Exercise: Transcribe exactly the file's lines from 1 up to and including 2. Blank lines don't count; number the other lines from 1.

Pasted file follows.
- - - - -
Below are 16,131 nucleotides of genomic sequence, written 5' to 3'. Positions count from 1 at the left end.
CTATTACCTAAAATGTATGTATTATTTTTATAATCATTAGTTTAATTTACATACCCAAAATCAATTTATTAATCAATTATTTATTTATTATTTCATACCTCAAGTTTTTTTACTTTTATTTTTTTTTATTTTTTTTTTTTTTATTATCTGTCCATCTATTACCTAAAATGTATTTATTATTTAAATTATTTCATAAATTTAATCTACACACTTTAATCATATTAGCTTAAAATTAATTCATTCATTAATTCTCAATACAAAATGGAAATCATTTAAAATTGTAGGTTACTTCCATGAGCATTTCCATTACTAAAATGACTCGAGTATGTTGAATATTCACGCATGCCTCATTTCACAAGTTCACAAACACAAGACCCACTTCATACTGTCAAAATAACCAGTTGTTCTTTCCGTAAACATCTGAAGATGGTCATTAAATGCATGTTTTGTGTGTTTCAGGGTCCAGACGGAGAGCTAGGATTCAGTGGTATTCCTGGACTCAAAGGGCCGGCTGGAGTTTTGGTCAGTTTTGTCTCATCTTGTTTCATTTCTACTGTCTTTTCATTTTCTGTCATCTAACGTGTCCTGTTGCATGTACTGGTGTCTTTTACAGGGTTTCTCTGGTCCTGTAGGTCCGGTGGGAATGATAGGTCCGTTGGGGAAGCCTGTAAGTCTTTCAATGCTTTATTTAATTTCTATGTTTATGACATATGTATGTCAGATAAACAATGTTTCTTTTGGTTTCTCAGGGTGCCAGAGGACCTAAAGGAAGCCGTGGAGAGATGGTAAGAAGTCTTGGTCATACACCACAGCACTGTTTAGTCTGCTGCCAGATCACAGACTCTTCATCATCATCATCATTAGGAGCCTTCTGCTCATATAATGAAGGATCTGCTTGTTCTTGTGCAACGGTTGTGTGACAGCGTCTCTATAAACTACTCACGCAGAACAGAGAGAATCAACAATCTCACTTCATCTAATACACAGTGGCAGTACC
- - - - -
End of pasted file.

Below are 16,131 nucleotides of genomic sequence, written 5' to 3'. Positions count from 1 at the left end.
CTATTACCTAAAATGTATGTATTATTTTTATAATCATTAGTTTAATTTACATACCCAAAATCAATTTATTAATCAATTATTTATTTATTATTTCATACCTCAAGTTTTTTTACTTTTATTTTTTTTTATTTTTTTTTTTTTTATTATCTGTCCATCTATTACCTAAAATGTATTTATTATTTAAATTATTTCATAAATTTAATCTACACACTTTAATCATATTAGCTTAAAATTAATTCATTCATTAATTCTCAATACAAAATGGAAATCATTTAAAATTGTAGGTTACTTCCATGAGCATTTCCATTACTAAAATGACTCGAGTATGTTGAATATTCACGCATGCCTCATTTCACAAGTTCACAAACACAAGACCCACTTCATACTGTCAAAATAACCAGTTGTTCTTTCCGTAAACATCTGAAGATGGTCATTAAATGCATGTTTTGTGTGTTTCAGGGTCCAGACGGAGAGCTAGGATTCAGTGGTATTCCTGGACTCAAAGGGCCGGCTGGAGTTTTGGTCAGTTTTGTCTCATCTTGTTTCATTTCTACTGTCTTTTCATTTTCTGTCATCTAACGTGTCCTGTTGCATGTACTGGTGTCTTTTACAGGGTTTCTCTGGTCCTGTAGGTCCGGTGGGAATGATAGGTCCGTTGGGGAAGCCTGTAAGTCTTTCAATGCTTTATTTAATTTCTATGTTTATGACATATGTATGTCAGATAAACAATGTTTCTTTTGGTTTCTCAGGGTGCCAGAGGACCTAAAGGAAGCCGTGGAGAGATGGTAAGAAGTCTTGGTCATACACCACAGCACTGTTTAGTCTGCTGCCAGATCACAGACTCTTCATCATCATCATCATTAGGAGCCTTCTGCTCATATAATGAAGGATCTGCTTGTTCTTGTGCAACGGTTGTGTGACAGCGTCTCTATAAACTACTCACGCAGAACAGAGAGAATCAACAATCTCACTTCATCTAATACACAGTGGCAGTACC